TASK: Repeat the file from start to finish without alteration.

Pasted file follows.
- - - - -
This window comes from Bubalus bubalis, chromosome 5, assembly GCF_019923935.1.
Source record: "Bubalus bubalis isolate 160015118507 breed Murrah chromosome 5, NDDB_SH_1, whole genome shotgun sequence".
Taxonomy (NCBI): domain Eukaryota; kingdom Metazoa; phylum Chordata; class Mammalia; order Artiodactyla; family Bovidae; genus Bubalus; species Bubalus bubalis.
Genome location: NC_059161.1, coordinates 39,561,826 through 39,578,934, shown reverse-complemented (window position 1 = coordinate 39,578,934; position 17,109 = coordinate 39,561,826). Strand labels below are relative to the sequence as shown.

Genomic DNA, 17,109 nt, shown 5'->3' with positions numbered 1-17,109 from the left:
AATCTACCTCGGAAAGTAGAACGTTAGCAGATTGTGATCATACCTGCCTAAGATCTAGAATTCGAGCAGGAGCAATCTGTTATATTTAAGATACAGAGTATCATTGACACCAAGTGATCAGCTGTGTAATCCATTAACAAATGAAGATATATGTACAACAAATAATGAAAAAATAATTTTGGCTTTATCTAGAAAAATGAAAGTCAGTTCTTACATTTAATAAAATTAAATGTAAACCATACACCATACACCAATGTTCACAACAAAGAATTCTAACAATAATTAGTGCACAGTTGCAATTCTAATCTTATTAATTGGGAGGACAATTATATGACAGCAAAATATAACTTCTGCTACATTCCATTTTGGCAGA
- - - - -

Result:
This window comes from Bubalus bubalis, chromosome 5, assembly GCF_019923935.1.
Source record: "Bubalus bubalis isolate 160015118507 breed Murrah chromosome 5, NDDB_SH_1, whole genome shotgun sequence".
Taxonomy (NCBI): domain Eukaryota; kingdom Metazoa; phylum Chordata; class Mammalia; order Artiodactyla; family Bovidae; genus Bubalus; species Bubalus bubalis.
Genome location: NC_059161.1, coordinates 39,561,826 through 39,578,934, shown reverse-complemented (window position 1 = coordinate 39,578,934; position 17,109 = coordinate 39,561,826). Strand labels below are relative to the sequence as shown.

Genomic DNA, 17,109 nt, shown 5'->3' with positions numbered 1-17,109 from the left:
AATCTACCTCGGAAAGTAGAACGTTAGCAGATTGTGATCATACCTGCCTAAGATCTAGAATTCGAGCAGGAGCAATCTGTTATATTTAAGATACAGAGTATCATTGACACCAAGTGATCAGCTGTGTAATCCATTAACAAATGAAGATATATGTACAACAAATAATGAAAAAATAATTTTGGCTTTATCTAGAAAAATGAAAGTCAGTTCTTACATTTAATAAAATTAAATGTAAACCATACACCATACACCAATGTTCACAACAAAGAATTCTAACAATAATTAGTGCACAGTTGCAATTCTAATCTTATTAATTGGGAGGACAATTATATGACAGCAAAATATAACTTCTGCTACATTCCATTTTGGCAGA